“High crude prices are adding significant inflationary pressure on India,” oil minister Dharmendra Pradhan told Opec’s top official during a video-conference on Thursday, according to a statement on Twitter. He called for “affordable” supplies, with prices in a “reasonable band,” and repeated a request for Opec+ to boost production.
International oil prices have soared to a two-year high above $75 a barrel as demand bounces back from the pandemic slump. Still, Saudi Arabia has signaled that the producer group will only cautiously restore shuttered output when it meets next week because the market remains fragile.
For India, the current pressures are particularly acute. As the local currency has depreciated steadily against the US dollar in recent years, the cost of oil is fast approaching Rs 5,550 per barrel — just 10% less than during the market frenzy of 2007-08. Gasoline prices hit a record last month in Mumbai, the country’s financial capital, though much of the surge has resulted from tax hikes.
It’s not the first time this year that India has voiced concern over Opec’s output policy. Opec+ continues to keep vast amounts of crude output off-line after slashing production when the pandemic battered demand a year ago.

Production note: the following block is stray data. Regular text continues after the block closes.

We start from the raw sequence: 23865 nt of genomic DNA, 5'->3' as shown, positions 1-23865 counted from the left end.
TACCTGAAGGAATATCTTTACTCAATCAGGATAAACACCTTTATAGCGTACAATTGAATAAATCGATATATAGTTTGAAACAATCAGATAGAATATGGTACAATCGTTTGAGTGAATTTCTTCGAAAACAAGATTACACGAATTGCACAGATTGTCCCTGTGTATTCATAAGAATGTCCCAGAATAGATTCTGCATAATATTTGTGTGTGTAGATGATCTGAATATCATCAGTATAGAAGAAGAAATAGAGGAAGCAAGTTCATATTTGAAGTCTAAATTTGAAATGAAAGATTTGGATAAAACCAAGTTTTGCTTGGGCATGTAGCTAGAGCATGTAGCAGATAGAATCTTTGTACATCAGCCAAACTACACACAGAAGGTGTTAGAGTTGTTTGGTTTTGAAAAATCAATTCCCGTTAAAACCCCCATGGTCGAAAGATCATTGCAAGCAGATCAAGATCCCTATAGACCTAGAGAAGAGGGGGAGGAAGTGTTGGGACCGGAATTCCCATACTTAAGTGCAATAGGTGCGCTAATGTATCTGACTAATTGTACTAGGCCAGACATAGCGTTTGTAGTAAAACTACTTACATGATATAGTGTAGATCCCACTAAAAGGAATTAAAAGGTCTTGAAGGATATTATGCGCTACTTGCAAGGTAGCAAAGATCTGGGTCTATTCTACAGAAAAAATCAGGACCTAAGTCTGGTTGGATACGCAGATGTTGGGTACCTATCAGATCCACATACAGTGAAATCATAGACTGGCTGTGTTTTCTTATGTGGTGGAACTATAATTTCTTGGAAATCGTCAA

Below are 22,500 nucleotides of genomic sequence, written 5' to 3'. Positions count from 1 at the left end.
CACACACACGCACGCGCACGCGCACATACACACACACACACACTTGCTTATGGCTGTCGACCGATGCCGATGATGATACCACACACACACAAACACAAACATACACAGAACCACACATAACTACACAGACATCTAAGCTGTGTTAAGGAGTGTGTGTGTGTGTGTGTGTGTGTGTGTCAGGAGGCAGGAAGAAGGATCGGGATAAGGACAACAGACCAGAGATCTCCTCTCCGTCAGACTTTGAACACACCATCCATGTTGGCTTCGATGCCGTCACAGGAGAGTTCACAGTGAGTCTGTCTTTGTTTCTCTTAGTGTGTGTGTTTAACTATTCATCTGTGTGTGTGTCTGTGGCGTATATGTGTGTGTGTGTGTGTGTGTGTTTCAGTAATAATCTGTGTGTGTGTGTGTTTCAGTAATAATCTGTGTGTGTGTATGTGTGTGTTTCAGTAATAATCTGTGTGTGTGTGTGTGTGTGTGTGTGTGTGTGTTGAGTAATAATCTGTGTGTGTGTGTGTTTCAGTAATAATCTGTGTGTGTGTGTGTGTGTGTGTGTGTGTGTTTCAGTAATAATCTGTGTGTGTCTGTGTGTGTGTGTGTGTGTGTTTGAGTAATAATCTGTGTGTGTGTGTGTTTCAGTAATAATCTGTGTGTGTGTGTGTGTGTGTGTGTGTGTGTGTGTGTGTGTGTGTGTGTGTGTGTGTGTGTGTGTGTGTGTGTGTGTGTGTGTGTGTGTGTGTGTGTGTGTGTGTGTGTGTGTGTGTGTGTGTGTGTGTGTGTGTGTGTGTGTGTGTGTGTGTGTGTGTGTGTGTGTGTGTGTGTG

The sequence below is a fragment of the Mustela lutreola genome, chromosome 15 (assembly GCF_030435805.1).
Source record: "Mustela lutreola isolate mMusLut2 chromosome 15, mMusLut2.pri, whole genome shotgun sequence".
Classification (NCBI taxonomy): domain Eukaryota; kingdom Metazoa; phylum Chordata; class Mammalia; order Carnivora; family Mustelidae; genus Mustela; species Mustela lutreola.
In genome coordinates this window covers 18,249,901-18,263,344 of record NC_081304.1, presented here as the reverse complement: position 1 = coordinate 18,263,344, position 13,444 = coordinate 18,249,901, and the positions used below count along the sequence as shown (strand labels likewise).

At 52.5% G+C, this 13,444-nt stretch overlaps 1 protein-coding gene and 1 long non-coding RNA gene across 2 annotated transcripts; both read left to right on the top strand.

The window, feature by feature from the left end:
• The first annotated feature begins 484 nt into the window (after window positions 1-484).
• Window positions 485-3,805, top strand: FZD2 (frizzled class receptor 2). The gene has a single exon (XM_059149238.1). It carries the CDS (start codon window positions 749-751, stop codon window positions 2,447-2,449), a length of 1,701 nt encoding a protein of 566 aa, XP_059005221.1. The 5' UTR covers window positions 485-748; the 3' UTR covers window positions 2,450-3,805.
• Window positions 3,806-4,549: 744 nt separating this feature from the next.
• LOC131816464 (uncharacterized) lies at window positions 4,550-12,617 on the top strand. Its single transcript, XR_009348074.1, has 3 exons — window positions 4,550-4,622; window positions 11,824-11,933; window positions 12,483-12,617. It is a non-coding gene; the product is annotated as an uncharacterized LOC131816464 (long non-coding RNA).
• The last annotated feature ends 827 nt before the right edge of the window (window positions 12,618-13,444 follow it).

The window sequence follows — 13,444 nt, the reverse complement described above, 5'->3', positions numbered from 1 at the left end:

In January, there was a visible rift when Pradhan told Opec secretary-general Mohammad Barkindo at a public conference that the group’s policy was “creating confusion for the consuming countries.”
Tensions also flared between the country and Opec leader Saudi Arabia in March when the kingdom spurned its pleas to open the taps, and instead told New Delhi to use fuel it had snapped up cheaply during last year’s crash. India responded by accelerating plans to seek alternative energy sources.
How far the Organization of Petroleum Exporting Countries and its partners will go in heeding consumers’ needs at their meeting on July 1 remains unclear.
Saudi Arabia’s energy minister Prince Abdulaziz bin Salman said on Wednesday that his cautious stance doesn’t rule out action, and acknowledged that Opec+ has a role in “taming and containing” inflation. Still, many analysts predict that any supply boost will fall far short of what the market needs.